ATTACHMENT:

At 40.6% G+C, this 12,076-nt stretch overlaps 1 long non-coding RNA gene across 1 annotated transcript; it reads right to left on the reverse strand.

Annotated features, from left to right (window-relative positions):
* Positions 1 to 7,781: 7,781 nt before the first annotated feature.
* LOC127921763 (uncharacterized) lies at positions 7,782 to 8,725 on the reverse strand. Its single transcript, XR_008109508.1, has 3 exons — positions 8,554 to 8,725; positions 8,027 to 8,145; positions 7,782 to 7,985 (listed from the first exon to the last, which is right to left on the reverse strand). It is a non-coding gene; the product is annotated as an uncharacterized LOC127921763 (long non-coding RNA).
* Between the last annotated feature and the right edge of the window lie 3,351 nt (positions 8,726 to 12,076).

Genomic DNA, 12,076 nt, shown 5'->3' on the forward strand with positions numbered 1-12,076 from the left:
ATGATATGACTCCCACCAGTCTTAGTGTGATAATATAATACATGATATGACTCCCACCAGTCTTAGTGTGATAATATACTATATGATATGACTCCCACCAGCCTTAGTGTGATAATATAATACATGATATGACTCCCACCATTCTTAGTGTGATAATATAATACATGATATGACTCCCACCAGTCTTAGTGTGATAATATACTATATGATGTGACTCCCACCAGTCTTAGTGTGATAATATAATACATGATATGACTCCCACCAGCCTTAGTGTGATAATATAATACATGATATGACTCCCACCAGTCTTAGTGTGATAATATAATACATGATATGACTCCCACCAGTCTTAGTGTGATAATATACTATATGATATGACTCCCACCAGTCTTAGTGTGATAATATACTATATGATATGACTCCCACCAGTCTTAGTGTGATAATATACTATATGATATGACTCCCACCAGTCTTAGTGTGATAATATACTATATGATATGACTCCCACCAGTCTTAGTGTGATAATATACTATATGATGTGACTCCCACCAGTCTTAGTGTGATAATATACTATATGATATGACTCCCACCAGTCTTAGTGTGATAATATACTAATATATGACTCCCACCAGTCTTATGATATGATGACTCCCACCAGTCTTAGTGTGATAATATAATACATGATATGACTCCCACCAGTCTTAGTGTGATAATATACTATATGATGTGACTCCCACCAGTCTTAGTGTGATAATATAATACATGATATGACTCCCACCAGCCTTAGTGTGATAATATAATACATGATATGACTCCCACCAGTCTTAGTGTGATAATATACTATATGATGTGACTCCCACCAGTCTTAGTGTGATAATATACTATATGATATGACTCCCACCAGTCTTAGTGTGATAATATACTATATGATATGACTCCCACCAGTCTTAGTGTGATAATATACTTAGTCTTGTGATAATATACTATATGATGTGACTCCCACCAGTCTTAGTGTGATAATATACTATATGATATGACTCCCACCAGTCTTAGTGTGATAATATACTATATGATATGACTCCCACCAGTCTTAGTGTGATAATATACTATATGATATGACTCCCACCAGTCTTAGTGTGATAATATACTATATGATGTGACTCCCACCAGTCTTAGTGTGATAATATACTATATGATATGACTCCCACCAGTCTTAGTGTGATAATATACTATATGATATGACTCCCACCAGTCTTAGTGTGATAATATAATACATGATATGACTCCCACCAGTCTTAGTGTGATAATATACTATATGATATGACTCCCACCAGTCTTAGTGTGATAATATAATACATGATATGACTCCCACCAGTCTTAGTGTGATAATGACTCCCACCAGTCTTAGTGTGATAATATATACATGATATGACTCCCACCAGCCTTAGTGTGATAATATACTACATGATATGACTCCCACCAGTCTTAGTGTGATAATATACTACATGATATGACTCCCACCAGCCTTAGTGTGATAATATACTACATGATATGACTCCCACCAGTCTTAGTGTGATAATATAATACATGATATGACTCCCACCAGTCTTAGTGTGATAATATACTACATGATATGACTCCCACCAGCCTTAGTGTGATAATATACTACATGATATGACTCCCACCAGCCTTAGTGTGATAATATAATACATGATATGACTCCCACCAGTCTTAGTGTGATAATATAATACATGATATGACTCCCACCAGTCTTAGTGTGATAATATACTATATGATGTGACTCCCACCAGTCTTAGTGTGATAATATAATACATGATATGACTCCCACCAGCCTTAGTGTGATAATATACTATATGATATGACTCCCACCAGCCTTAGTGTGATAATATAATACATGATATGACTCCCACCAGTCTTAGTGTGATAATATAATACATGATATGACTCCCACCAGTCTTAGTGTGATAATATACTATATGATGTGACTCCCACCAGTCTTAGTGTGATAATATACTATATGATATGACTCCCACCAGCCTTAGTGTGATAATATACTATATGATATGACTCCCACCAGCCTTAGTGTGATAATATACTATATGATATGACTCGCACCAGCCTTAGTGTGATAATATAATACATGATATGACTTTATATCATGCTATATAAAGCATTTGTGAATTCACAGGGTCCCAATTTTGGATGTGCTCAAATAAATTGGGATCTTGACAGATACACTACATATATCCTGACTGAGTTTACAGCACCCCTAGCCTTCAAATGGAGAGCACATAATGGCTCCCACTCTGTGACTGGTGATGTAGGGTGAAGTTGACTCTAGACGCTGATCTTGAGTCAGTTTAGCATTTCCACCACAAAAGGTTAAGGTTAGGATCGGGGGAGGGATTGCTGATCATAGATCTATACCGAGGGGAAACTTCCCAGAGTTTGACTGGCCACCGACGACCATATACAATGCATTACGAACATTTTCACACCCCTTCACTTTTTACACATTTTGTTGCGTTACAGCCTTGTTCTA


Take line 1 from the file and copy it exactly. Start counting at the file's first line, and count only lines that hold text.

At 40.6% G+C, this 12,076-nt stretch overlaps 1 long non-coding RNA gene across 1 annotated transcript; it reads right to left on the reverse strand.